Wednesday, November 26, 2008

Does a new administration mean a brighter outlook for the AEC industry?

Interesting question, to be sure. Some AEC industry experts believe that things will not improve any time soon, regardless of whether President Bush or President-elect Obama is in charge. And, clearly, the Architectural Billings Index for October being the lowest number since its inception gives credence to that argument.

Yet, it's pretty clear from the mounting number of trade industry articles that have been published since the November 4 election that many observers also believe that President-elect Obama will make infrastructure funding a priority, thus brightening the seemingly dreary prospects for the beleaguered industry.

According to a Reuters article published earlier this week, Obama told the Conference of Mayors that, "We are going to have to make sure that we are investing in roads, bridges, other infrastructure investment that lays the groundwork for long-term economic growth." In fact, according to the article, more than 4,500 infrastructure projects could begin immediately once funding shortfalls are rectified. In fact, many experts believe infrastructure projects will comprise a large part of the next economic stimulus package. The shortfalls in funding have forced officials to postpone repairing deteriorating bridges and roads for years, even though designs and permits are in place.

The stimulus plan could "absolutely change the scenario for companies that have been talking about laying people off," according to Associated General Contractors of America Chief Executive Stephen Sandherr in a Wall Street Journal article earlier this week.

Clearly, as evidenced by the daily fluctuations on Wall Street, we are in a time of great uncertainty. But there does seem to be some hope on the horizon for the AEC industry. We shall see.


Stantec keeps on wheelin' and dealin'

Anyone who wondered if Canada's economy would keep Stantec from continuing its ongoing acquisition spree can rest easy: The answer is no.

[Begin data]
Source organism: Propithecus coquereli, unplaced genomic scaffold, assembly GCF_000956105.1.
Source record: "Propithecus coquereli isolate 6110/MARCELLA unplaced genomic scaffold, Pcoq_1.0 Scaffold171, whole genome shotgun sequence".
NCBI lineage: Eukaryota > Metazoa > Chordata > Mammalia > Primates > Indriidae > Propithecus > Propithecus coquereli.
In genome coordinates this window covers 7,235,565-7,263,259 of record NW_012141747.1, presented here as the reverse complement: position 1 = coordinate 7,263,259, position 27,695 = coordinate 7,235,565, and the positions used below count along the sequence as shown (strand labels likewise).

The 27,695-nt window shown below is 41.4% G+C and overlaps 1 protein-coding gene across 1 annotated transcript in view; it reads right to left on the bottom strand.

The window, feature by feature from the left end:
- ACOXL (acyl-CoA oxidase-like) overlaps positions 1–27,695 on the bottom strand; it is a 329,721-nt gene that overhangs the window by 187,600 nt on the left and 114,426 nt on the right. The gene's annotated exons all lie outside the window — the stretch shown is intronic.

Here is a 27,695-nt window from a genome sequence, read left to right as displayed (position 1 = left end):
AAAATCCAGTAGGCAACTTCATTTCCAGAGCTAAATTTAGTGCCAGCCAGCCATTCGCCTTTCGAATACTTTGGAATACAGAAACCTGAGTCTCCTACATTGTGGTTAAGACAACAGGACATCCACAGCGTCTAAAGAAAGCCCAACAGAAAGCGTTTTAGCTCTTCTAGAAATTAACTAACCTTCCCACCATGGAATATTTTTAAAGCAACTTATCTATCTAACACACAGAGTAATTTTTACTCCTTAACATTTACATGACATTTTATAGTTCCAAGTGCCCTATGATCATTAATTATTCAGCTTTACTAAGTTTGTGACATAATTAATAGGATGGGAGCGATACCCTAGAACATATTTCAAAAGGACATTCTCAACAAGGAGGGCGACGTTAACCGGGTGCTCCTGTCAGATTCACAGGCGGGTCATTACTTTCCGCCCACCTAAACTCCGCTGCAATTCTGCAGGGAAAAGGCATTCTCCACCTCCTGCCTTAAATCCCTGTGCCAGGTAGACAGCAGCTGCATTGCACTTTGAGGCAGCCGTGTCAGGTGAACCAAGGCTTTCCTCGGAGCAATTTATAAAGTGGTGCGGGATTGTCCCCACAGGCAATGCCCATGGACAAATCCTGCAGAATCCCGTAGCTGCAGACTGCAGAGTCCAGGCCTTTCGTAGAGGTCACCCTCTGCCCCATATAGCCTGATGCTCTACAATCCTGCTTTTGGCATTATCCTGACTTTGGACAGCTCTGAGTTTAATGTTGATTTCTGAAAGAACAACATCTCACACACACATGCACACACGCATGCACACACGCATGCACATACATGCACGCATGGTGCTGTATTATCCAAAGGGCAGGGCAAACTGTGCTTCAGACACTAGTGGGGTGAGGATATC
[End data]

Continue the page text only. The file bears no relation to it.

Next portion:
Stantec made headlines both in the United States (articles on and in its native Canada (articles on CBC News' web site and the Toronto Star, among other Canadian news outlets) for its impending purchase of Jacques Whitford, a Halifax, Nova Scotia-based environmental consulting firm.

According to various news reports, the Edmonton, Alberta-based engineering firm Stantec is offering $143 million to buy Jacques Whitford to strengthen its presence on Canada's Eastern seaboard.

The deal would double Stantec's presence in the Atlantic region and help expand the range of its services as Jacques Whitford has 1,700 employees across Canada and about 500 of them work in the Maritimes, according to CBC News.

Stantec will be meeting with employees and shareholders this week to provide them with the deal's details.

Tony Franceschini, the president and chief executive officer of Stantec, said he will be meeting with the employees and shareholders this week to provide them details of the deal. Further, Franceschini said the board of directors and the senior leadership of Jacques Whitford have already agreed to vote their shares in support of the deal. He said he expects Stantec shareholders will also support the transaction. Both he and his counterpart at Jacques Whitford believe most employees will keep their jobs if the merger happens.

Franceschini said in an article on Canada's Financial Post web site that he's going ahead with the deal because it's available now, it fits with Stantec's strategy of becoming a global design leader, and it doesn't require new credit.